Alimony Reform Act of 2011: Sweeping Reforms and Controversial Changes

In the Press · October 12, 2011

On
September 26, 2011 Governor Deval Patrick signed into law the sweeping Alimony
Reform Act of 2011, which effectively ended the reign of lifetime alimony in
Massachusetts. The provisions of the newly revised Chapter 208 Section 34
define categories of alimony, and create guidelines setting time limits
of alimony. This new Alimony Reform Act (the Act) was the product of a prodigious
effort on the part of the Alimony Task Force, the Bar Associations, the
legislature, and a multitude of individuals and concerned groups – all of whom
found a genuine need to transform the ways that Massachusetts awarded alimony. The
Act is the first time that alimony law has been rewritten since 1974, and it represents
a compromise among many competing policies and interests. There are some changes
that all would agree are necessary and others that are controversial. Without
question, the Act will spawn much litigation. Over time, the Act will certainly
be clarified and interpreted by the courts resulting in new case law. There
are four distinct categories of alimony:

General Term Alimony: General Term Alimony
is defined as “the periodic payment of support to a recipient spouse who is
economically dependent.” General Term Alimony is time limited based on the
number of months a couple has been married. If the length of the marriage
is five years or less, then the alimony awarded may not last more than one-half
of the number of months of the marriage. If the length of the marriage is ten years
or less but more than five years, then alimony may last no more than 60 percent
of the number of months of the marriage. If the length of the marriage is 15
years or less but more than ten years, then the award of alimony is limited to
70 percent of the number of months of the marriage. If the length of the
marriage is 20 years or less, but more than 15 years, the percentage applied
rises to 80 percent. For marriages of 20 or more years, the court has the
discretion to order indefinite alimony.

Causes to suspend, reduce or terminate General Term Alimony:

  • General
    Term Alimony may be suspended, reduced, or terminated upon cohabitation of the
    recipient spouse with another person while maintaining a common household (as
    defined in the Act) for a continuous period of at least three months. The
    burden of proof of cohabitation is on the payor of alimony. If the cohabitation
    ceases, alimony may resume, although not to extend in duration longer than the
    original termination date. 
  • General
    Term Alimony also terminates when the payor attains full retirement age as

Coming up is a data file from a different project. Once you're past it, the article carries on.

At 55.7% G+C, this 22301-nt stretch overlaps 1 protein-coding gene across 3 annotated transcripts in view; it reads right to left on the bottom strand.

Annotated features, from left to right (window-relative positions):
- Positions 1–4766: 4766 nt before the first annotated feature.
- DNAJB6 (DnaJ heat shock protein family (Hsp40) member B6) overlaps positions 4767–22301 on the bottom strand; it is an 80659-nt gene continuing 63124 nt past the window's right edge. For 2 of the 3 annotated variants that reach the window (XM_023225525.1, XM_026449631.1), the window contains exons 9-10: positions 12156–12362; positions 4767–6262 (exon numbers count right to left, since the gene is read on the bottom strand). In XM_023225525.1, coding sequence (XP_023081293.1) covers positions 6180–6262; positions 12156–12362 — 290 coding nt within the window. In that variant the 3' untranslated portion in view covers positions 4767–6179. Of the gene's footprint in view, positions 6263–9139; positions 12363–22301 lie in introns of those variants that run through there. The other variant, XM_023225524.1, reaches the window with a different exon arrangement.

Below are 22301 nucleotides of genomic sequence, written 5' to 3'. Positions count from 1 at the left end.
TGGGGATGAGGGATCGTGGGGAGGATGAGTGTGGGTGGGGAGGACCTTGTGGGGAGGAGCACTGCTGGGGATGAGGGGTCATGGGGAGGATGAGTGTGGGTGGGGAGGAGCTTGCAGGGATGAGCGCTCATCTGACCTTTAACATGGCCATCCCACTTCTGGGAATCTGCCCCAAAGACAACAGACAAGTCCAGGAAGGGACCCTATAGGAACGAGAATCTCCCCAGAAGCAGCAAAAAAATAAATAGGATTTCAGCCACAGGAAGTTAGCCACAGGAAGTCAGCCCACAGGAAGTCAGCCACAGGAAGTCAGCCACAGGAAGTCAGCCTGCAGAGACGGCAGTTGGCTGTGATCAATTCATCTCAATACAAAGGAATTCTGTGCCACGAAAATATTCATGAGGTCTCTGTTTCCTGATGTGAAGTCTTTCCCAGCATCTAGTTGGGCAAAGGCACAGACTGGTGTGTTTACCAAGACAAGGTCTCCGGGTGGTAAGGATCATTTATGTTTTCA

provided for in the United States Old-Age, Disability, and Survivors Insurance
    Act (Social Security full retirement age). Additionally, the Act provides that
    the payor’s ability to work shall not be a reason to extend alimony after
    retirement age. If the recipient seeks to extend alimony past retirement age, he
    or she  has the burden of proof of
    establishing a material change in circumstances warranting continuation, and it
    must be proved by clear and convincing evidence.
  • General
    Term Alimony may be modified in duration or amount upon a material change of
    circumstances.
  • Death
    of either spouse terminates General Term Alimony.
  • Remarriage
    of the recipient terminates General Term Alimony.

Rehabilitative Alimony: Rehabilitative
alimony is a form of alimony that should not last more than five years. The
purpose of this type of alimony is to help a recipient spouse in the short term
who is expected to become self-supporting by a specific time. Rehabilitative
alimony terminates on the death of either party, remarriage of the recipient
spouse, or a specific event in the future (such as completion of education,
re-employment after completing training). The duration of the rehabilitative
alimony may be modified upon a showing of compelling circumstances defined by
factors enumerated in the Act, or a modification of circumstances.

Reimbursement Alimony: Reimbursement
alimony is a short-term alimony that is granted when the marriage is less than
five years in length. It cannot be modified and may be a one-time payment or a
periodic payment. Its purpose is to compensate the recipient spouse for
economic and non-economic contributions or sacrifices to the financial
resources of the payor spouse, such as enabling completion of training or
relocating. Neither remarriage of the recipient spouse nor the death of the
payor spouse terminates reimbursement alimony.

Transitional Alimony: Transitional
alimony is a short-term alimony award that is granted in marriages up to five
years in length. It cannot be modified and may be a periodic payment or a
one-time payment. The periodic payment may not exceed three years. The
purpose of transitional alimony is to help the recipient adjust to the change